Will future cars be able to detect potential drunk drivers before they
even turn on the ignition? According to regulators, the technology to
make that possible is already in development. Last month, the Department
of Transportation announced two new, in-cabin technology systems it believes
could be a featured option in all new cars by the end of the decade.
The New York Times, the first of these systems will incorporate sensitive, infrared touch
pads that will measure alcohol content via a driver's finger or palm.
Developers are still deciding whether the touch-based technology should
be included on steering wheels, ignition push buttons, or even both, in
the effort to prevent sober passengers or bystanders for triggering a
car starter for an impaired driver.
The second system incorporates breath-detecting technology similar to breathalyzers
already used by most police departments. Unlike breathalyzers, however,
these breath-analyzers would not require breathing into a tube or constant
calibration: they would be calibrated only once and use ventilation in
the steering column to sense the driver's normal breathing. If either
system detects a blood alcohol content higher than the legal limit, it
will either prevent the car from starting or shut the car down, much like
an ignition interlock device.
Both technologies, which are being funded by regulators and a group of
auto manufacturers as part of the new Driver Alcohol Detection System
for Safety, are still being honed for consumer use. Jeff Michael, associate
administrator for research and program development for the National Highway
Traffic Safety Administration, hailed the potential of the technology,
but reiterated that both systems have to be “highly accurate, very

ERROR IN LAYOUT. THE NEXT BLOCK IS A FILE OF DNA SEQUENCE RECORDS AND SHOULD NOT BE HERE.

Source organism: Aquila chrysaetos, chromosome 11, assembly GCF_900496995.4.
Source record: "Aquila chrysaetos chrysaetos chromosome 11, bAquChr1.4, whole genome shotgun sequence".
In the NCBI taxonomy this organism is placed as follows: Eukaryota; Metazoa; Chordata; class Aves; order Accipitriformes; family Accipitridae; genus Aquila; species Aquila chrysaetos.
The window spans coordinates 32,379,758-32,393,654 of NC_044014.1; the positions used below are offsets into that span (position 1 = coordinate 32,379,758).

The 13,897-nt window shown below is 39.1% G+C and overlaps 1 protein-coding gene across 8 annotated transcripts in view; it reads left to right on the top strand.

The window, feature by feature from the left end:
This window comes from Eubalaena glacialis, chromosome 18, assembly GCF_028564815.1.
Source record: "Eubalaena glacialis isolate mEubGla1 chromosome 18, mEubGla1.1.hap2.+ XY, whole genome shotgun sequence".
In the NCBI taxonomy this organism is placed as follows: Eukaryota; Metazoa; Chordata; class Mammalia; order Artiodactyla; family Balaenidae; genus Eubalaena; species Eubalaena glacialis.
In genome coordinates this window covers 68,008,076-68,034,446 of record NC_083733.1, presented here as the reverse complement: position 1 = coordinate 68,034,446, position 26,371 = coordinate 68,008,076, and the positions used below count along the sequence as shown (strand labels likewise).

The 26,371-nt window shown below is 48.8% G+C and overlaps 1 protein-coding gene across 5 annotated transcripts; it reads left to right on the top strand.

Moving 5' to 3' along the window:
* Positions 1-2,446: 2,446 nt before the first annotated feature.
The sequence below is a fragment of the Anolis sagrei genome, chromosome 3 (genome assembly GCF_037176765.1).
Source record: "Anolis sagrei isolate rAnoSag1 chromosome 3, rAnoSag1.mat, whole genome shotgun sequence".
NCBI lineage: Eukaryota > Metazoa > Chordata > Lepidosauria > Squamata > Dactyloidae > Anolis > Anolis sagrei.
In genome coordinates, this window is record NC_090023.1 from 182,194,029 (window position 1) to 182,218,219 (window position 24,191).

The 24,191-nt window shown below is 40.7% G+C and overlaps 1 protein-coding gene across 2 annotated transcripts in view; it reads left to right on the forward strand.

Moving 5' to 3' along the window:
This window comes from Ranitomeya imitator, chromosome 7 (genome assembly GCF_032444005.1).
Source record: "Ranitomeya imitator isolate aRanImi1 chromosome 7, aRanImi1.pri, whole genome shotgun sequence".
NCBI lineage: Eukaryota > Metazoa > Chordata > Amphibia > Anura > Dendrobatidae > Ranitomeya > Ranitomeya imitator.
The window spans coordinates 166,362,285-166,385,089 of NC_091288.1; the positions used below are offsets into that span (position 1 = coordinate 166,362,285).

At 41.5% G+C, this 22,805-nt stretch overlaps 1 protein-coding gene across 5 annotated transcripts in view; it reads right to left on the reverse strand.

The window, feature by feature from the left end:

fast and completely passive" before they are released to the market.
The Future of DUI Policing?
The New York Times notes that The American Beverage Institute is one of the view voices that
has been outspoken against the new technology. They claim it operates
on a number of assumptions about drunk driving and targets everyone rather
than the "hardcore drunk drivers" who are usually involved with
dangerous accidents. They also said that it could prevent casual or social
drinkers from using their car.
Jeff Michael countered those arguments, claiming that the technology is
being specifically developed to be faster and more accurate than anything
previously seen before. According to him, drivers who enjoy a drink at
dinner will be not be prevented from normally operating their car.
If you have been charged with a DUI or a DUI-related charge, then I invite
you to contact my firm, the
Law Office of Mark W. Garka, PLLC, today. I have dedicated my entire firm to advocating clients who are
facing DUI penalties and, for more than 15 years, helped protect their
rights and secure reductions and dismissals on their behalf whenever possible.
Don't hesitate to start mounting your defense.
Contact my firm to speak with a proven Washington DUI attorney ready to fight for you.